From My Bookshelf: Short Stories by Tennessee Williams

Tennesee Williams, From my Bookshelf

Tennessee Williams, more than a playwright.

I recently read a review on Olivia Laing‘s book, The Trip to Echo Spring. Laing’s book is an investigation into the relationship between writers, alcohol and their need to be immersed in water. I haven’t read the book yet, so I don’t want to speculate too much, other than to say that it looks like an interesting read. The only reason I mention it is because two of the writers included in the book, Ernest Hemingway and John Berryman, are responsible for some of my favourite stories and poems. And one of the writers has been on my “to read” list for a number of years.

So I finally made a start with Tennessee Williams’ Collected Stories. The short stories are presented in chronological order and I am about a quarter of the way through. The collection was first published in the mid 80’s. Whenever I start reading a collection of any kind, I usually leaf through the pages making little observations before starting at the beginning and getting stuck into it. The first thing that struck me about this book is how many of the stories were previously unpublished. The second was how the preface to this book of short stories is a 9780749395810-largeshort story, followed by the introduction, followed by the collection. Maybe that is common but I haven’t seen it before. Anyway, the preface whet my whistle sufficiently. The Man in the Overstuffed Chair is both charming and heartbreaking. As I have said, I’m only a quarter of a way through so I don’t have a truly informed opinion yet, but I am quickly becoming a fan.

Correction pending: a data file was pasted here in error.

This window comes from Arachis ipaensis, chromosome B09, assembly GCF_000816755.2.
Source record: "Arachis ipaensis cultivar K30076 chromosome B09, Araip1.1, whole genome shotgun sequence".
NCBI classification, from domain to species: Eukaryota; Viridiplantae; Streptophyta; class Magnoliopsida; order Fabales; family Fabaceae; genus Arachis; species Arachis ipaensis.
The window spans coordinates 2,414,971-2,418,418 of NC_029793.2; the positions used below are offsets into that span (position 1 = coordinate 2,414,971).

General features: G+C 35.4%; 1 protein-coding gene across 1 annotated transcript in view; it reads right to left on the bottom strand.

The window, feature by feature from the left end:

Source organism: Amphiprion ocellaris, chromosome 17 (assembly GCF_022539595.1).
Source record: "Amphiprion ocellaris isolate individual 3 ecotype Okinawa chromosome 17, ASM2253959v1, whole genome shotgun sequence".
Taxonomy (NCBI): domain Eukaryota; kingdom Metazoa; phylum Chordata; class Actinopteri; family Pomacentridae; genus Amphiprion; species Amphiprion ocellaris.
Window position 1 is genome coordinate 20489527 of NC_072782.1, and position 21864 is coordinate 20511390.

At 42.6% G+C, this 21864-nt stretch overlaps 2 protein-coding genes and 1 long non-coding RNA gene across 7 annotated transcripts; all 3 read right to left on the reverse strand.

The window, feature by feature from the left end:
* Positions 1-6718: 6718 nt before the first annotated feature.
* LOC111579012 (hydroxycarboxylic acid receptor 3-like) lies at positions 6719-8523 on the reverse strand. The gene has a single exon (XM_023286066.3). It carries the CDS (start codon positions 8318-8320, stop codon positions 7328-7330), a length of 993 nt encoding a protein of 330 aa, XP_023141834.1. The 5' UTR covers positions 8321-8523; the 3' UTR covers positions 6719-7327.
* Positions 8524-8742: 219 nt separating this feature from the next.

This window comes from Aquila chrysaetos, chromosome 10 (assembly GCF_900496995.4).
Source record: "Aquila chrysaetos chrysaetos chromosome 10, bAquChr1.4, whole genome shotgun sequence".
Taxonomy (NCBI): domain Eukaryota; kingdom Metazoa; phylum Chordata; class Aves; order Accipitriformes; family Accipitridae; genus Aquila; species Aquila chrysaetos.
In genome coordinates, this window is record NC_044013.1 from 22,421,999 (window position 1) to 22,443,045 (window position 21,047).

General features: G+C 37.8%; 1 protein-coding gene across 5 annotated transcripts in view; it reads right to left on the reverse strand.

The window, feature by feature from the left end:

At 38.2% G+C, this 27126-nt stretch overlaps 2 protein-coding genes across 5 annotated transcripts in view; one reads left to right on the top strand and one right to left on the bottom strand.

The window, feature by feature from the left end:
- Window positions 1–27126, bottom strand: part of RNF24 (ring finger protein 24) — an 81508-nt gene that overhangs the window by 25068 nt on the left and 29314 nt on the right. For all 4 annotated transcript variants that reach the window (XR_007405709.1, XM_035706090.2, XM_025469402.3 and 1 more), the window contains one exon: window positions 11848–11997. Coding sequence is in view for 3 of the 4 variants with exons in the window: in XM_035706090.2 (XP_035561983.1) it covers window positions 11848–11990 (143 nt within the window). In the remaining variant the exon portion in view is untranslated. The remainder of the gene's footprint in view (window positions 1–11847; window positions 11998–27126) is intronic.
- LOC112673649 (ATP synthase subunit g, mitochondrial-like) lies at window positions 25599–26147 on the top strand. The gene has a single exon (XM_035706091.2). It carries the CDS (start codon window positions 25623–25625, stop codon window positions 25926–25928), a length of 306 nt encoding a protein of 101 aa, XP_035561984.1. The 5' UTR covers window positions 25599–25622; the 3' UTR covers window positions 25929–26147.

Williams used more words than most of the authors I admire, but he used them to create wonderful, poetic imagery. The stories that have stuck with me so far are the aforementioned The Man in the Overstuffed Chair, Something by Tolstoi and The Field of Blue Children. Anyway, these are my latest recommendations, and if you’re interested in learning more about this classic author and his varied works, have a look here, here and here.

 

Photo Source: http://www.list.co.uk/article/13128-a-brief-history-of-tennessee-williams/
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Matthew J. Hall
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Matthew J. Hall

An avid reader, writer and reviewer of poetry and short fiction. Author of Blood Pudding Press 2015 chapbook contest winner, Pigeons and Peace Doves and The Human Condition is a Terminal Illness will soon be available through Bareback Press (2017).
Matthew J. Hall
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